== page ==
If they are quite dry, you could soak or boil them in hot water before you dye them so that the flax is reconstituted and this should help the dye penetrate the flax. Leave them in the hot or boiling water long enough for the flax to feel soft and pliable again.

    Before you do the dyeing, I suggest that you have a think about how much of the stem of the flower you’d like to dye. I’m not that keen on seeing the dye colour suddenly stop halfway down the stem of a flower.

    Dyeing the stem and the flower at the same time is an option but you do need a very large dye pot for this method. Another option is to put the flower head into the dye pot first and then turn the flower around and dye the stem, although you can get an overlap of dye at the point where the dye meets. You can also just dye the flower head so that the stem stays a natural flax colour or you can wrap the stems so they’re not seen at all. Hope I haven’t confused you with the options!

    I suggest you try a couple of the flowers you have woven and see what sort of result you get. The bits that are not dyed may not be big enough to notice or for you to worry about. Happy weaving!

  12. Michal Says:

    Hiya,

    I was just visiting your awesome website and was wondering if could pick your brains about bleaching of flax to make it super white.

    I’m entering, well hoping to enter into a fashion competition and would like to use white flax.
    Do I bleach it with janola or some other bleach or do I boil it? and then would it be better for me to make the flowers then bleach or bleach the flax then plait the flowers?

    Thank you so much for your great website it has helped me expand on my knowledge of what my aunts have taught me!!!

  13. Ali Says:

    Hi Michal

    Thanks for your comments about the website - I’m glad you find it useful.

    As I’ve never bleached flax I’m not sure what the results would be from using a bleach like Janola although I would suggest you boil the flax and then leave it to bleach naturally in the sun first. This will take a lot of the green colour out so it’s more likely that the Janola-type bleach will take out the rest of the colour. I’m going to try soaking some boiled and dried flax in bleach myself to see what happens. I’ll let you know. I do wonder whether the bleach will weaken the flax fibres, although if it’s only flowers that you’re making it won’t matter so much. Also I think Dylon may have a colour remover that you could try.

    I would also suggest that you experiment with different flaxes as they do dry to different colours, as you may know, and some are known to dry to quite a white colour. Check out the information about the different flaxes and the colours they dry to on the Landcare web site. You may find one there that suits your purpose.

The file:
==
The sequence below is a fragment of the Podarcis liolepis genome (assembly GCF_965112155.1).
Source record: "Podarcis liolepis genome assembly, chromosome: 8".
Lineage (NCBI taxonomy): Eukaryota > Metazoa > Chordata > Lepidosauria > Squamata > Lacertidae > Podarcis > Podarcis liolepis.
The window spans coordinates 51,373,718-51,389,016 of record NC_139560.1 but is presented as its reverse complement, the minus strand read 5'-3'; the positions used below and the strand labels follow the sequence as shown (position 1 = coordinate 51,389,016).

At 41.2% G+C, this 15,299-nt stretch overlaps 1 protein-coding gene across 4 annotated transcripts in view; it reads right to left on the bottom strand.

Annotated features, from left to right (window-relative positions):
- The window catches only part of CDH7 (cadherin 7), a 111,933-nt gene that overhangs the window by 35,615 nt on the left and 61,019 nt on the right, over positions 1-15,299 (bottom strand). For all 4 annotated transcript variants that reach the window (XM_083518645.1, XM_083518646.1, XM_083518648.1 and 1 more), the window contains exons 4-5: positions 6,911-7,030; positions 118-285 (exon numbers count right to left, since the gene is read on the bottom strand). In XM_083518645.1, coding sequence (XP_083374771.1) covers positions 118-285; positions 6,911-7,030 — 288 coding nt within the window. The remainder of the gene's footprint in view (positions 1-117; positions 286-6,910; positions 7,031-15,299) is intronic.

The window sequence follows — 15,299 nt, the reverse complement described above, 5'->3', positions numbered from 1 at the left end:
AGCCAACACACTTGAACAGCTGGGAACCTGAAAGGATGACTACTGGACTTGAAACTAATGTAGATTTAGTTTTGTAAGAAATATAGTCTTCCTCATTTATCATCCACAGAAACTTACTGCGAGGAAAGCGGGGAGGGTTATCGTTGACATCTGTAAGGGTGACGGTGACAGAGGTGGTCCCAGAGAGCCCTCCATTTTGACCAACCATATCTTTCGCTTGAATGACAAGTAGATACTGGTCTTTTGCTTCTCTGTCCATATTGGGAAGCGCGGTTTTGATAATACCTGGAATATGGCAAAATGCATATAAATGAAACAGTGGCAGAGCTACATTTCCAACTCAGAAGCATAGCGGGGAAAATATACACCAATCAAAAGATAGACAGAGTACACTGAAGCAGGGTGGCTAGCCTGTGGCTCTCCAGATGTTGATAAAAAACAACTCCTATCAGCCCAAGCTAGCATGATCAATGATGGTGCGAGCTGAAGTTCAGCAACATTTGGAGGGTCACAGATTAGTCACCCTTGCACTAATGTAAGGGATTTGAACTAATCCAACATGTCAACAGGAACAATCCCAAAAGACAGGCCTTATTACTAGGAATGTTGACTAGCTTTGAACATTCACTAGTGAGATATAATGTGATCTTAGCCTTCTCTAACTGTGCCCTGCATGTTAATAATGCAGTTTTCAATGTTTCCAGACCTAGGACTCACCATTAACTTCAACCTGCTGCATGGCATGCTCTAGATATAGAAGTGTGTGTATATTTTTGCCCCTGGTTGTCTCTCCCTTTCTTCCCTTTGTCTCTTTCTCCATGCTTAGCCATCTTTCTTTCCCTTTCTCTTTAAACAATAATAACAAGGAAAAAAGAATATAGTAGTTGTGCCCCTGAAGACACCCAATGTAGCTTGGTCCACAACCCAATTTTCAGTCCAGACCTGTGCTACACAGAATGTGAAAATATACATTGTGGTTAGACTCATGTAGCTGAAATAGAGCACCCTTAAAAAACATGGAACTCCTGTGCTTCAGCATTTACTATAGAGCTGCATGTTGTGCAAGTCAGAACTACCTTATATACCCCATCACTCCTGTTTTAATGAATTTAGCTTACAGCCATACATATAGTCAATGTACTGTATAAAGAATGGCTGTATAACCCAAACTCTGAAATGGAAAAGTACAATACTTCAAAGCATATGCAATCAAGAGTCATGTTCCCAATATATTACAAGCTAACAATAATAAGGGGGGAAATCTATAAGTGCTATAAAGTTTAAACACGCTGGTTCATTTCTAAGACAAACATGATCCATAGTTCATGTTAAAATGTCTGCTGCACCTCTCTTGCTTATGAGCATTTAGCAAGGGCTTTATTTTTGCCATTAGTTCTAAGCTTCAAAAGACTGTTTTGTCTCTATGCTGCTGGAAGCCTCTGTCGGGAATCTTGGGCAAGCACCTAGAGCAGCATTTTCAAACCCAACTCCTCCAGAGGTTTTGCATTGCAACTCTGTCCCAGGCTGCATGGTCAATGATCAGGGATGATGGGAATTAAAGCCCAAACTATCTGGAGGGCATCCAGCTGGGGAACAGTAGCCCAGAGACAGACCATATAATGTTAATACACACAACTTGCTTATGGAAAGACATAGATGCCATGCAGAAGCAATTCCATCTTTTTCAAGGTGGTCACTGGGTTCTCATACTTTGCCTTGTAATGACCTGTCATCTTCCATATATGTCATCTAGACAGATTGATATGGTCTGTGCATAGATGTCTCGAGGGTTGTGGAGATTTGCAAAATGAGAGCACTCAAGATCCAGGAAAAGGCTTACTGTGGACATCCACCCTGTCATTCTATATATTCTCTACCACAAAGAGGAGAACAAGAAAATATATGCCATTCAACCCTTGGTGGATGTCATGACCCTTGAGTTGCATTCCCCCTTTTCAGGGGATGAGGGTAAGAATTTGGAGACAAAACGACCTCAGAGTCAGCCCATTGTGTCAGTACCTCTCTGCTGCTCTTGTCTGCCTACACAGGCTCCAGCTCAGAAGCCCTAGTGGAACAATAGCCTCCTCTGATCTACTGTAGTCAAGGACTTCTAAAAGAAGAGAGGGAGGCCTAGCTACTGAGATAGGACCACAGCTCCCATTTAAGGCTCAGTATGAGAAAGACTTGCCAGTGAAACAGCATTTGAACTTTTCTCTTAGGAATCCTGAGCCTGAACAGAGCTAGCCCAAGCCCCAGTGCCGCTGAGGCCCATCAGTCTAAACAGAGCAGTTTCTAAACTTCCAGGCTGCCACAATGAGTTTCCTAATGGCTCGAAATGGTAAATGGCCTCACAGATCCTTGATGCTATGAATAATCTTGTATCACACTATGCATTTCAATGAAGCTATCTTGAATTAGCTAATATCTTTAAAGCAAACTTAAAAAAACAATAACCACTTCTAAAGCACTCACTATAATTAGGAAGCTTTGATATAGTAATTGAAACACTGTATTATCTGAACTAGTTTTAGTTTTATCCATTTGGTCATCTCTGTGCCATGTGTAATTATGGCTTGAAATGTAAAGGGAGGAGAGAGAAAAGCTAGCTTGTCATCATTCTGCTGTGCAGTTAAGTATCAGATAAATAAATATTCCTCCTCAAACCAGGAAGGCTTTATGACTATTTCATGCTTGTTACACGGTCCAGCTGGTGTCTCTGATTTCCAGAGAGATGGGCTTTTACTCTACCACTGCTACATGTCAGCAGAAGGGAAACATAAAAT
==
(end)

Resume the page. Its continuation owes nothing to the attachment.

I would suggest that you bleach the flax before making the flowers as the shape of some flower styles can be distorted if you boil them afterwards. I always like to experiment first and then I’m sure of the result that I’ll get. Sometimes it’s not what’s expected and it can be better than expected.

    There was a kete in The Eternal Thread exhibition that was very white but unfortunately it’s not in the book “The Art of Maori Weaving” which features this exhibition, so I’m not sure who the weaver was. I’ll see if I can find out.

    It would be great to hear from others who have managed to whiten flax and how they’ve achieved it.

  14. Ali Says:

    Hi again Michal

    I asked Ranui Ngarimu, well-known weaver and co-author of the book “The Art of Maori Weaving”, about whitening harakeke and here is her advice:

    I think that the kete that you are refering to from Eternal Thread was made from kiekie rather than harakeke as there were no really white harakeke kete in that particular exhibition.

    We do have harakeke that dries to be quite a lovely creamy white. This harakeke is usually found on the east cost of the North Island and I know of a particularly beautiful white one from Te Hapua.

    It is the variety of harakeke that determines the dried natural colour. I was really amazed and pleasantly surprised by the variety of colours that came from the 800 kete for the World heritage conference last year. The dried colours ranged from creamy white through to yellows and tans as well as silvery greys and greens. This has prompted me to do a bit more research on the harakeke from the weavers who contributed to that project. Using bleach is not recommended as it weakens the strands.

     
    Ranui confirms that bleaching will weaken the strands it may not be the best solution for you, but this will depend on the articles you are making.

    Finally here’s a more radical idea that I’ve seen - harakeke flowers that have been spraypainted!

  15. Marley Says:

    I am planning to make flax flower bouquets for my wedding and would be very interested in your booklet…can you add me to your database please!?! Do you have a rough estimate as to when it will be ready???

  16. Carolyn Says:

    Hi,
    I am also hoping to make my own wedding bouquet. I have been quoted a price of over $900 to have 4 bouquets and some button holes, and cannot afford this so thought i should make my own. Do you have any instructions on how to make the flax roses?
    Cheers.

  17. Ali Says:

    Hi Marley & Carolyn

    The flower booklet will be ready soon. I’m not keen to put a time on it but if things go according to plan it will be published in the next month or two.

    Carolyn - I’ve found that different-shaped flowers can be called roses by different people. There are instructions for the flower, which I call an English Rose, and which is pictured at the top of this blog post, in the booklet. There are also instructions for another type of flower, which I call a Tropical Rose, in the booklet.

  18. Sarah Says:

    Thanks heaps Ali, I have only just got around to coming back and checking this (: I have woven quite a few flowers now, they are the same as the ones on your page (altho not quite as perfect!) I have tried some dyign too, using dylon dyes and boiling them for 20mins and have had really good results. The flowers did open up a little bit, but I just pegged them and let them dry. I will show you the results… just deciding how to arrange the bouquet and table pieces. Only 6 weeks to go! Thanks so much for your help (:

  19. Ali Says:

    Hi Sarah